WHO team meets Chinese officials to discuss SARS | india | Hindustan Times
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WHO team meets Chinese officials to discuss SARS

Experts met Chinese officials to discuss new SARS case, after a 35-year-old man in Guangdong was suspected of contracting the SARS.

india Updated: Jan 12, 2004 14:59 IST
PTI

World Health Organisation (WHO) experts met Chinese health officials Monday to discuss a new suspected SARS case, after Hong Kong authorities said a 35-year-old man in Guangdong province could have the respiratory disease.

"The WHO is meeting with public health experts and China's national CDC (Centre for Disease Control) to discuss this most recent suspect case," Bob Dietz, a spokesman for the world body said.

"We expect to get details later today," he said.

A Hong Kong Department of Health consultant Sunday announced that Guangdong provincial health officials had notified them of a new suspected case of Severe Acute Respiratory Syndrome.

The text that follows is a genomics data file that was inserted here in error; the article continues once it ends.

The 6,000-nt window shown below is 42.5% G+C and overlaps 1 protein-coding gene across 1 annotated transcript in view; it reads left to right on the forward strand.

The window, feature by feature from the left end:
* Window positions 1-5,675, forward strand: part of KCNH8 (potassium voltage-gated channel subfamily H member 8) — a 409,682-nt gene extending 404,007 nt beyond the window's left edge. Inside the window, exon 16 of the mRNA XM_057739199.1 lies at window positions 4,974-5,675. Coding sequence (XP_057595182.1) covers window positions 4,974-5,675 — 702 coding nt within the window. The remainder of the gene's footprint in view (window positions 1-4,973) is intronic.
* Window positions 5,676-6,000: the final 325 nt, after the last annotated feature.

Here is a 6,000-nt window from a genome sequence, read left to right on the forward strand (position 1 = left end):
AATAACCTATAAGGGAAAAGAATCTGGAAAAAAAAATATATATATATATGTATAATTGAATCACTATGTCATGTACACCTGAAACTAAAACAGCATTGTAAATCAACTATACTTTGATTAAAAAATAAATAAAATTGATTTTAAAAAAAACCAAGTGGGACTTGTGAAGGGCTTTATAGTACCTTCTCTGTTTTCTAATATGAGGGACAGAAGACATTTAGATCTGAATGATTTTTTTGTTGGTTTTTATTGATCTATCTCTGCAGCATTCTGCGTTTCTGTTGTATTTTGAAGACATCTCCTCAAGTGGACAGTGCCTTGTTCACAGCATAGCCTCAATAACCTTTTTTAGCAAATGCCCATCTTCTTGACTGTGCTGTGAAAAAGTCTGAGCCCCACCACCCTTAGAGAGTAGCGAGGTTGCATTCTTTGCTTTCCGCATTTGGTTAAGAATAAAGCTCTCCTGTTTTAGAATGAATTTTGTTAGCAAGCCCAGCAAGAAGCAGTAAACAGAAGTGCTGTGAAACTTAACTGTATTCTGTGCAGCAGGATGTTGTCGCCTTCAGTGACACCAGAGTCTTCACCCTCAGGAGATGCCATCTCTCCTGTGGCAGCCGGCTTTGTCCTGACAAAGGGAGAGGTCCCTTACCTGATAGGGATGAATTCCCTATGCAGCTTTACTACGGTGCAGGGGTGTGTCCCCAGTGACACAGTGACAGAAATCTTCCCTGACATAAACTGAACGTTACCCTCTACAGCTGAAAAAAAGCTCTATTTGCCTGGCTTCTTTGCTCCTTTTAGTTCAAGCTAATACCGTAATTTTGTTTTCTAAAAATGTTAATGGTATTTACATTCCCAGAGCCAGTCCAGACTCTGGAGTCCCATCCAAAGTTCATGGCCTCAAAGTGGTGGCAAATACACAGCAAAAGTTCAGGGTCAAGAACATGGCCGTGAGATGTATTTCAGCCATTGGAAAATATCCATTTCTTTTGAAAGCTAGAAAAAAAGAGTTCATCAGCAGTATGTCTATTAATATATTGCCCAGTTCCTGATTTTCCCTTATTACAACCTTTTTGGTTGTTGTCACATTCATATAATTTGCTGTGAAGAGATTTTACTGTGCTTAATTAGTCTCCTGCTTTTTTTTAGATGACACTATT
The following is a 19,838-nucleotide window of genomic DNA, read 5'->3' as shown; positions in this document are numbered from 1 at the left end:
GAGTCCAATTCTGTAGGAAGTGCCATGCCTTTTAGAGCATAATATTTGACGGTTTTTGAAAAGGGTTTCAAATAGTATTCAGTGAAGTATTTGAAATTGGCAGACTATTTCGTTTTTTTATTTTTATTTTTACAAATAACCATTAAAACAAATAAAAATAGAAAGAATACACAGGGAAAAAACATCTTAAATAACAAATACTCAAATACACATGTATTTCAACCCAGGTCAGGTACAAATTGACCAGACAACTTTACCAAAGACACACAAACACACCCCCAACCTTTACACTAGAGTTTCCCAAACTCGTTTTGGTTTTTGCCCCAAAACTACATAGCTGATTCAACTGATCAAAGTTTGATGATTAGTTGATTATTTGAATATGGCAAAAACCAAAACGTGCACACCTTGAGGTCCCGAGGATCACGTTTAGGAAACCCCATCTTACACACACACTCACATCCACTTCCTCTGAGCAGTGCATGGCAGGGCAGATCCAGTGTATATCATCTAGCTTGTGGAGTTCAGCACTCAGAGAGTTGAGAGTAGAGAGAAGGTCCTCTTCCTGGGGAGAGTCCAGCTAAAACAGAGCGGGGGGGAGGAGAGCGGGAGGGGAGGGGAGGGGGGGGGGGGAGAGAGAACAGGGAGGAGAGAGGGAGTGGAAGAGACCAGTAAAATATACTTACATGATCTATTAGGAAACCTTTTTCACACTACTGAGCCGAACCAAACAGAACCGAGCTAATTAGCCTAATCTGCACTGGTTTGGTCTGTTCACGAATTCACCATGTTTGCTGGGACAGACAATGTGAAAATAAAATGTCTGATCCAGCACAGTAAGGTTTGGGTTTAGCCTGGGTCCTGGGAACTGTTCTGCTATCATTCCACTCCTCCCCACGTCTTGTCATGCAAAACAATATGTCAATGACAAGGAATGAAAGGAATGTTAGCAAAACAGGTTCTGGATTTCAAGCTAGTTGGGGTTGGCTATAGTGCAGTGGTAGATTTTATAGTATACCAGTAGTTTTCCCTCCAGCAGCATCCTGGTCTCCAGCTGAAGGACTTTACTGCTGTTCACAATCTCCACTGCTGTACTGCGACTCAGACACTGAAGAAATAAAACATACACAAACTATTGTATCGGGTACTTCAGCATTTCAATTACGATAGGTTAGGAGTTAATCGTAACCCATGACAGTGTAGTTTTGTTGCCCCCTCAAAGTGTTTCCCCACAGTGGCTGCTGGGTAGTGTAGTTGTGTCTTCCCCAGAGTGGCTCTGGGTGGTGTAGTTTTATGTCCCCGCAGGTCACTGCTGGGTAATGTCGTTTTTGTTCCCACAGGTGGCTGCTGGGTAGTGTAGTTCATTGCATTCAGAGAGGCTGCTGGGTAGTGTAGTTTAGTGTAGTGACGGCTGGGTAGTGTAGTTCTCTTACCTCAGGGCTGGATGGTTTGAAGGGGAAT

It was not clear why Hong Kong announced the case. Health authorities in Beijing Sunday denied there were any new suspected cases, suggesting that the mainland reporting system was hamstrung and slow.

China's Ministry of Health has ordered that all reports on the SARS outbreak must be announced by central health authorities, although the WHO has urged them to expedite all reporting on the potentially deadly illness.

The official China Daily said the Ministry of Health was aware of a report by Guangdong health authorities of the new suspected case on Saturday.

"The Ministry of Health has received the report from Guangdong health authorities on Saturday that a man with some SARS symptoms has been isolated in hospital for medical observation," the newspaper quoted Mao Qunan, a ministry spokesman, as saying.

A 20-year-old waitress meanwhile remained under quaratine Monday after she became the second suspected case of SARS last week, while a 32-year-old-man -- the first confirmed SARS case this winter -- was released from hospital last Thursday.

The WHO said they were also awaiting results from several environmental laboratory samples taken from animal markets and the apartment building of the first cofirmed SARS case. Dietz said they hoped the tests might shed light on the source of the virus.

SARS emerged in southern Guangdong province in November 2002.

Chinese officials were stung by criticism of their slow reaction to the outbreak that resulted in a worldwide health crisis causing 774 deaths from more than 8,000 infections.

China was worst hit with 5,327 infections, 349 deaths and substantial damage to the economy.